2b. Do some consumers experience better outcomes than others?
  • Component A3
2c. Is Better Access a cost-effective way of delivering primary mental health care?
  • Component A3
  • Component B5

3. Has Better Access had an impact on the profile and operation of Australia's mental health workforce?

3a. To what extent has Better Access had an impact on the distribution of allied health professionals in the public and private mental health sectors?
  • Component C6
  • Component D7
  • Australian Psychological Society surveys of members30 31
  • Independent surveys of occupational therapists32
  • Independent survey of psychologists33
3b. Has Better Access improved multi-disciplinary collaboration between mental health care providers?
  • Component A3
  • Component A.24
  • Australian Psychological Society surveys of members30 31
  • Independent surveys of occupational therapists32
  • Independent survey of psychologists33
  • Component E8 9
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Key findings

1. Has Better Access improved access to mental health care?

1a. What is the overall level of uptake of Better Access services?

Data from Component B5 showed that the overall uptake of the initiative has been high and has increased over time: 710,840 Australians (one in every 30) eceived at least one Better Access service in 2007, 951,454 (one in every 23) did so in 2008 and 1,130,384 (one in every 19) did so in 2009. After accounting for some people who received services in more than one year, this equates to 2,016,495 unique individuals who received services over the three year period. These consumers received a total of 2.7 million Better Access services in 2007, 3.8 million in 2008 and more than 4.6 million in 2009 – or a total of 11,144,130 services across the three year period. More than half of all Better Access services delivered were bulk-billed, and the average copayment was around $35.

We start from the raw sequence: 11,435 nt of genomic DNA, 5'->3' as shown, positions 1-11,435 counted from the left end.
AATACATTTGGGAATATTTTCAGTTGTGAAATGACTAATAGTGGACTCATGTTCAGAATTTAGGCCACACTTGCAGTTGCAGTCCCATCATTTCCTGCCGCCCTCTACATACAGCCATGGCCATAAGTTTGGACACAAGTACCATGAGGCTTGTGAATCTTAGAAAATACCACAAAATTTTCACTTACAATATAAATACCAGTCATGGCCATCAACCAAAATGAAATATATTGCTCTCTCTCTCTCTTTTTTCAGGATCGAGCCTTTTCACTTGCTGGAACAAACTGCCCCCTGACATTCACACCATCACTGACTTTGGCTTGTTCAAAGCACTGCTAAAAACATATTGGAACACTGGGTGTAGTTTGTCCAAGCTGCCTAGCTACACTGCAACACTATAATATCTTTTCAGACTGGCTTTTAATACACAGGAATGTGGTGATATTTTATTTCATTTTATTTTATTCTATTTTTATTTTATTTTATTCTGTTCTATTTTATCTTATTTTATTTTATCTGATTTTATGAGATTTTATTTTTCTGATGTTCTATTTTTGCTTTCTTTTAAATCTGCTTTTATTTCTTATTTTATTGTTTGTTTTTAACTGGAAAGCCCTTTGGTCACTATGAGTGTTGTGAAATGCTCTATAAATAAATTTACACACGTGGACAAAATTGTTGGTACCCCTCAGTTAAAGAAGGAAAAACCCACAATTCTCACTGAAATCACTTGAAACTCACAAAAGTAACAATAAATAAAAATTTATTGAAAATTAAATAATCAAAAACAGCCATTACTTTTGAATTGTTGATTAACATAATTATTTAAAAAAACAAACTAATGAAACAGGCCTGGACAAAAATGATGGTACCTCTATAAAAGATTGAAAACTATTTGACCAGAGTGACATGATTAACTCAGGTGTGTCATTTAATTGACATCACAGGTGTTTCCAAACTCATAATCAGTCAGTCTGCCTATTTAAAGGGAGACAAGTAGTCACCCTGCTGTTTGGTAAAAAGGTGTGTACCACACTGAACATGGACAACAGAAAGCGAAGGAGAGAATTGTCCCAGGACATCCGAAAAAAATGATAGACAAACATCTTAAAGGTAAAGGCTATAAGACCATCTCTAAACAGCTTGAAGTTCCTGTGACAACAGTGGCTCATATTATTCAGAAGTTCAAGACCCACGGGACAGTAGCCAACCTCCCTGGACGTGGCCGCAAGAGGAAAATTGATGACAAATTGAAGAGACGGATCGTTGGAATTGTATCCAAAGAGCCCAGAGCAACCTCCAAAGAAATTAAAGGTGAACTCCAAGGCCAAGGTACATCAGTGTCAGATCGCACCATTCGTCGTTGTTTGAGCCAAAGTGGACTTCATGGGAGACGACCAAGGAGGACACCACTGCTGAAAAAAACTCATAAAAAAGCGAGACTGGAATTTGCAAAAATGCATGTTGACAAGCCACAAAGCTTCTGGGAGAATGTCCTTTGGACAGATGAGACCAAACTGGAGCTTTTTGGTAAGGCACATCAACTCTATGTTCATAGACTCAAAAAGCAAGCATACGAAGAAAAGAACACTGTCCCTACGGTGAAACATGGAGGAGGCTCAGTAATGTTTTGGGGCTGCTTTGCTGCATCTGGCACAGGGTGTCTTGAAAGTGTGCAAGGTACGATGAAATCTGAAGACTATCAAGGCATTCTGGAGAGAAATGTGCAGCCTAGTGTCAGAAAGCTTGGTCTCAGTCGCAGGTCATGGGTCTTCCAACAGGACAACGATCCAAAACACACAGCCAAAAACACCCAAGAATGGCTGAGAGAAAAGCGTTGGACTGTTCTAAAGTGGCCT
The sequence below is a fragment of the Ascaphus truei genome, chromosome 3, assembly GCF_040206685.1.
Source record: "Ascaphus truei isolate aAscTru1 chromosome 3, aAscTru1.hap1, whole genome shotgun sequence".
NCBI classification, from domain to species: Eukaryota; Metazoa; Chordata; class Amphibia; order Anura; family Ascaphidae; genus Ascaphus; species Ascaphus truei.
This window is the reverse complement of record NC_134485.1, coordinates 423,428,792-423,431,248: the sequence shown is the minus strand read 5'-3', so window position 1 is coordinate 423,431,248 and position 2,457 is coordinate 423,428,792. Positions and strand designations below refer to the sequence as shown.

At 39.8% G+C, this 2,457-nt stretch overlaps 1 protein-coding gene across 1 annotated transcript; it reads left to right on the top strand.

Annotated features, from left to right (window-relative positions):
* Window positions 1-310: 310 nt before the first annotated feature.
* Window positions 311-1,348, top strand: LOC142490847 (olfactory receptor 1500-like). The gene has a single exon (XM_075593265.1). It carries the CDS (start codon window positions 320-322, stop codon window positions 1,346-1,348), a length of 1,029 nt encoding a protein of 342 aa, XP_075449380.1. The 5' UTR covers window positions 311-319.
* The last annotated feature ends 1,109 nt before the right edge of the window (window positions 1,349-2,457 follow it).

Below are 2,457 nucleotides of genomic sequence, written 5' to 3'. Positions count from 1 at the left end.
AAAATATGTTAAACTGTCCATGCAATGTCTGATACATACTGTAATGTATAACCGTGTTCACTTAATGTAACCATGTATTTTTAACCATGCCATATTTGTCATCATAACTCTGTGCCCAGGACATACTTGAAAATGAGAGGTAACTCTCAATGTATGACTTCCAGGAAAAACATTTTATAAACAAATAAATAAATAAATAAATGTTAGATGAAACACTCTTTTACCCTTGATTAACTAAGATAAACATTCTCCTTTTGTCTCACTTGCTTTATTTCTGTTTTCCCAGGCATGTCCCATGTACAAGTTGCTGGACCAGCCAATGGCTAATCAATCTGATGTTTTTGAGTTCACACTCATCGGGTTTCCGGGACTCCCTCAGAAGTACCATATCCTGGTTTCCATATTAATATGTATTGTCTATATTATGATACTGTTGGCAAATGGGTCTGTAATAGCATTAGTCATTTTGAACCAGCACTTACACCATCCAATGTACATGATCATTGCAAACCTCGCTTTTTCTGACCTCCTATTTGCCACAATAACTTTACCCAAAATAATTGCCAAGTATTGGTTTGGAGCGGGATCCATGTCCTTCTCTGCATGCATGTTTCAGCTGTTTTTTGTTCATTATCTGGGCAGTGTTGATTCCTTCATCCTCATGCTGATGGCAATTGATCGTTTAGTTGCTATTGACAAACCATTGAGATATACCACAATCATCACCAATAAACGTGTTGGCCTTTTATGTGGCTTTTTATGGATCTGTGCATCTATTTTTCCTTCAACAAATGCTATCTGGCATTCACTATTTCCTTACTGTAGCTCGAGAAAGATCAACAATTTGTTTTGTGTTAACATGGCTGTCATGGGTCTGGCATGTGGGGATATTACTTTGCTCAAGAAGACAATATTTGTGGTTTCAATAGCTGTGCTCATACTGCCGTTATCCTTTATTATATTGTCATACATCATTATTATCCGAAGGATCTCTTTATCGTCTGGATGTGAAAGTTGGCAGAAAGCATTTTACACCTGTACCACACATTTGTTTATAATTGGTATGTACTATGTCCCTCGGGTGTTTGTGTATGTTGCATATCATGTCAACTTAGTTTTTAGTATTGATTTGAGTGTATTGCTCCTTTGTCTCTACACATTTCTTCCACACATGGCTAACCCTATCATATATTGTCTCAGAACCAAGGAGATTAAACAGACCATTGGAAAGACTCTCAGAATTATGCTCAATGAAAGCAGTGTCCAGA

1b. Has Better Access increased the treatment rates of people with mental disorders?

It is difficult to estimate the precise extent to which the uptake of Better Access has increased treatment rates for Australians. The most relevant data source – the 2007 National Survey of Mental Health and Wellbeing, used in Component F – was conducted in the first year of operation of Better Access, before it had become fully established, and could not provide data on treatment rates after 2007. A comparison of 2007 and 1997 National Surveys of Mental Health and Wellbeing data indicated that in 2007 persons with mental disorders were more likely to seek specialist mental health care than they were in 1997, but that the overall treatment rate had remained fairly stable at about 35%. Modelling by the Department of Health and Ageing used a variety of more recent data sources to estimate the percentage of people with mental disorders who had received mental health treatment since the introduction of Better Access. This modelling suggested that in 2009-10, 46% of individuals with a current mental disorder received some form of mental health treatment. Assessments of the effects of uncertainty on these estimates indicated that there has been a real increase in treatment rates for common mental disorders in the period 2006-07 to 2009-10.

1c. Has Better Access reached groups who are traditionally disadvantaged in their access to mental health care and. If so, has the rate of Better Access uptake improved over time for these groups?